Across Appalachia

West Virginia Contends with Aftermath of 2014 Chemical Spill

Date: February 9, 2017

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Jan. 9 marked three years since the chemical MCHM spilled from a storage tank into the Elk River, leaving 300,000 West Virginia American Water Company customers without safe drinking water.

On Jan. 25 a tentative settlement was reached between the private water utility and the state Public Service Commission and Consumer Advocate. The deal stipulates that West Virginia American Water to follow new requirements for source water protection, water quality monitoring, emergency preparedness and communications with the public.

According to the Charleston Gazette-Mail, an expert witness testifying in the Public Service Commission’s investigation said that if the private water utility had been properly operating at capacity before the spill, they could have closed the water treatment plant’s intake and avoided pumping contaminated water to customers. West Virginia Consumer Advocate Jackie Roberts also asked the commission to investigate the company’s actions prior to the 2014 incident.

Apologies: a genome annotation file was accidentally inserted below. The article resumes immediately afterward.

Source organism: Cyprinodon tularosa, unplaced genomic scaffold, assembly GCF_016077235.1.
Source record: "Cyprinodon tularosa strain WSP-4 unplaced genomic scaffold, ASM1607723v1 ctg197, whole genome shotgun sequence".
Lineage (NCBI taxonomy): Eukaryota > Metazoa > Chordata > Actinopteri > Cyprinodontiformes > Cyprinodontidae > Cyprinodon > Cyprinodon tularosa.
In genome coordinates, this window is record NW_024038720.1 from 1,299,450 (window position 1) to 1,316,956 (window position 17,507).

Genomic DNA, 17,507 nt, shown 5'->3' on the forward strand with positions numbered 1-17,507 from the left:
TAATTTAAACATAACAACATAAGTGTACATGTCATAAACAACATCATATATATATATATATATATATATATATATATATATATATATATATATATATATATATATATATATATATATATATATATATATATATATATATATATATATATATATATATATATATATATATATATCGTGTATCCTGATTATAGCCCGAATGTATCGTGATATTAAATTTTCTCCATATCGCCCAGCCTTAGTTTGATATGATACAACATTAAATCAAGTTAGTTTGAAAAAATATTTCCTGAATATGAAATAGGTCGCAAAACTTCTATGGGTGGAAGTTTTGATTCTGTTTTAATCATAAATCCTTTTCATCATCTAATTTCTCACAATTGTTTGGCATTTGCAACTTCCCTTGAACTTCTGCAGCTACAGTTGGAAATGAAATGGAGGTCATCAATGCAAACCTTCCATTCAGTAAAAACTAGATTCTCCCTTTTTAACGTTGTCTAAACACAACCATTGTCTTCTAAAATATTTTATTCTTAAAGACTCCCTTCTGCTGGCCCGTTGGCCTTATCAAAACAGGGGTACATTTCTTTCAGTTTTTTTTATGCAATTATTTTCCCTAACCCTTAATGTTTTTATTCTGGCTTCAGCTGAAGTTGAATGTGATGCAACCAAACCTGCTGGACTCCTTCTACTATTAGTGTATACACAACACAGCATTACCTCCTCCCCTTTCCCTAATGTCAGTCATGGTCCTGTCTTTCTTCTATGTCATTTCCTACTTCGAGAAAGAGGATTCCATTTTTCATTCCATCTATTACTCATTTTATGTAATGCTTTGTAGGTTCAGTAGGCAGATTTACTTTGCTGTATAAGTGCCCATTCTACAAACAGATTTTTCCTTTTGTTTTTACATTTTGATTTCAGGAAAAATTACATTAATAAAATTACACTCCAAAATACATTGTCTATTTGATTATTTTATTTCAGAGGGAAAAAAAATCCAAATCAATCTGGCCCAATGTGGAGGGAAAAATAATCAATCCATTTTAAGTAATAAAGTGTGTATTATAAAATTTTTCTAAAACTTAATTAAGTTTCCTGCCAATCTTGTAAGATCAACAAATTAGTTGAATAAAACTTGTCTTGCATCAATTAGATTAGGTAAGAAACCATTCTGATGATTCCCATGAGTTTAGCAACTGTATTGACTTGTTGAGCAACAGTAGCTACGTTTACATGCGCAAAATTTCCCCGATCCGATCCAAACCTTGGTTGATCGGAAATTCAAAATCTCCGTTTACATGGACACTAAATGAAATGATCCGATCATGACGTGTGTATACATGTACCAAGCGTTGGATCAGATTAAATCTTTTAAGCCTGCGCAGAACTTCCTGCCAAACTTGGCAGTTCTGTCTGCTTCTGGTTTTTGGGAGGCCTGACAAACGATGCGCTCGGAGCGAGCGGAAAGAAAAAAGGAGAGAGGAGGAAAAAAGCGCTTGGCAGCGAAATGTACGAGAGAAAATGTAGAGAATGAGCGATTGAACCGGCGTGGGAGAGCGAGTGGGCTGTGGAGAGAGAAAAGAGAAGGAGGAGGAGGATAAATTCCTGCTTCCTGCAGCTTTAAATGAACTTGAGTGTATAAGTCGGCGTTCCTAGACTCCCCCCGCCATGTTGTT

In late fall 2016, a tentative settlement for up to $151 million in individual and business damages was reached in a separate class-action suit against West Virginia American Water Co. and Eastman Chemical Co.

Soon after the spill, state legislators passed a law requiring that water utilities review their operations and identify ways to improve water safety. Those plans are currently under review by the State Bureau of Public Health. ­— Molly Moore

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